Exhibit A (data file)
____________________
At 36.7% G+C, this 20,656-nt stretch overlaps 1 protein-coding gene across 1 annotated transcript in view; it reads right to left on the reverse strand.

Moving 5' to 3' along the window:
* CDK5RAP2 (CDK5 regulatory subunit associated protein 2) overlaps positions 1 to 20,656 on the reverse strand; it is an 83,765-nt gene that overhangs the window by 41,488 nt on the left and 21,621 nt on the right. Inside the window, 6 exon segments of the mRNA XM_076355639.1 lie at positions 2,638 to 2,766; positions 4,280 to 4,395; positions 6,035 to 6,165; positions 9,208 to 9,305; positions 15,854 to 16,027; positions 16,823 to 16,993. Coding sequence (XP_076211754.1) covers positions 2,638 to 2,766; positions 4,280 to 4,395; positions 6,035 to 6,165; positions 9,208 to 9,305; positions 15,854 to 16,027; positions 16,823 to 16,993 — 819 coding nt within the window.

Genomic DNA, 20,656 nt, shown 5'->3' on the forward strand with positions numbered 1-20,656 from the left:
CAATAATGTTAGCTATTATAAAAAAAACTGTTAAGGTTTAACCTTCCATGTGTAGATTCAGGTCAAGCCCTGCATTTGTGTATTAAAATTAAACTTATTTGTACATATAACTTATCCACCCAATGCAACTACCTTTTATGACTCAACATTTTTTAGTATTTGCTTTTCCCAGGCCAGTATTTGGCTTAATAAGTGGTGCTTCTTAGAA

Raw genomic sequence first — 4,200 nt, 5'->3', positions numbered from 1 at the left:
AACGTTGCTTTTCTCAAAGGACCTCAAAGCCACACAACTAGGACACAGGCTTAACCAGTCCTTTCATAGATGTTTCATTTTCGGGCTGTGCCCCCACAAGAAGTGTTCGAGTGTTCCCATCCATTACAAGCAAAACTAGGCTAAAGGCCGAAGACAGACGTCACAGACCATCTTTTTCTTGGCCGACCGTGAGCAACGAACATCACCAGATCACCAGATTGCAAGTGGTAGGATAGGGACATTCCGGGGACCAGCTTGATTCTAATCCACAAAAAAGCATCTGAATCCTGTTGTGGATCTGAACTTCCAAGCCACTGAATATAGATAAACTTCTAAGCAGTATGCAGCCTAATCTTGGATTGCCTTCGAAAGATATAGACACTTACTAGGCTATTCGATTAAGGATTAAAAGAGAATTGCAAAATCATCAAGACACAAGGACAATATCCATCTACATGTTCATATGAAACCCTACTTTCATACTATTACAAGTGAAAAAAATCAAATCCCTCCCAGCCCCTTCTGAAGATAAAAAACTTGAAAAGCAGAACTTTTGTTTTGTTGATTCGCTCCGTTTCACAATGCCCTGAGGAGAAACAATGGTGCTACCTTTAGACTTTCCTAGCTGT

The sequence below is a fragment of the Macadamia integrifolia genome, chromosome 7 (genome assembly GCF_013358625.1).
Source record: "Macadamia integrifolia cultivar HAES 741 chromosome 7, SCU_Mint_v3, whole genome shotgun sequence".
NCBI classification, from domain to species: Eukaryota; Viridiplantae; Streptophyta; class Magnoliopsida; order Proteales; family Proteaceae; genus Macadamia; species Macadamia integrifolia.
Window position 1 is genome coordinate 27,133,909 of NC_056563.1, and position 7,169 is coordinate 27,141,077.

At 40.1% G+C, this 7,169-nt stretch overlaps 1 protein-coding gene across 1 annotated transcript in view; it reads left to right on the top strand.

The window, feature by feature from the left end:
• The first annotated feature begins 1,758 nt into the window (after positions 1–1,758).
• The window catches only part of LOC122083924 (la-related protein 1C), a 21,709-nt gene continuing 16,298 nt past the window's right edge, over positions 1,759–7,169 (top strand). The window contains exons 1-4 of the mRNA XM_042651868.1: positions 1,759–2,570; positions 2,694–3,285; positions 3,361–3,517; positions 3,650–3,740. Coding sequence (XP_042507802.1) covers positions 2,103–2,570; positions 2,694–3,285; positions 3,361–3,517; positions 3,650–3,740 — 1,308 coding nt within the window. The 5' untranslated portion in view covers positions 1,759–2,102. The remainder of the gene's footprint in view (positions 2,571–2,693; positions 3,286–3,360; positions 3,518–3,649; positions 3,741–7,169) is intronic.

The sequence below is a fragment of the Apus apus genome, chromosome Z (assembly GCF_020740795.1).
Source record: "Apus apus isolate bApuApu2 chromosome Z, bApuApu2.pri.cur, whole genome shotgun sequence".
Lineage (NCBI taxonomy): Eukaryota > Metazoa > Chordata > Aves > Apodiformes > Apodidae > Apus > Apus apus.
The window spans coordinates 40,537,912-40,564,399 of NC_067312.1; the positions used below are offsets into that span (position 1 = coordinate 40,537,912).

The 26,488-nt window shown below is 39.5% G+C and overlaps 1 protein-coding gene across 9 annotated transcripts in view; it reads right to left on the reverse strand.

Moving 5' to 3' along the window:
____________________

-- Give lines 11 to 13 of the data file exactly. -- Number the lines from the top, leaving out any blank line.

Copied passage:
Window position 1 is genome coordinate 27,133,909 of NC_056563.1, and position 7,169 is coordinate 27,141,077.

At 40.1% G+C, this 7,169-nt stretch overlaps 1 protein-coding gene across 1 annotated transcript in view; it reads left to right on the top strand.

The window, feature by feature from the left end: